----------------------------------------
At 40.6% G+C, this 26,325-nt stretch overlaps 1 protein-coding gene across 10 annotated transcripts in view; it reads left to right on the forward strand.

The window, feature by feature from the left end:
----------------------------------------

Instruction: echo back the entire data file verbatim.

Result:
At 40.6% G+C, this 26,325-nt stretch overlaps 1 protein-coding gene across 10 annotated transcripts in view; it reads left to right on the forward strand.

The window, feature by feature from the left end: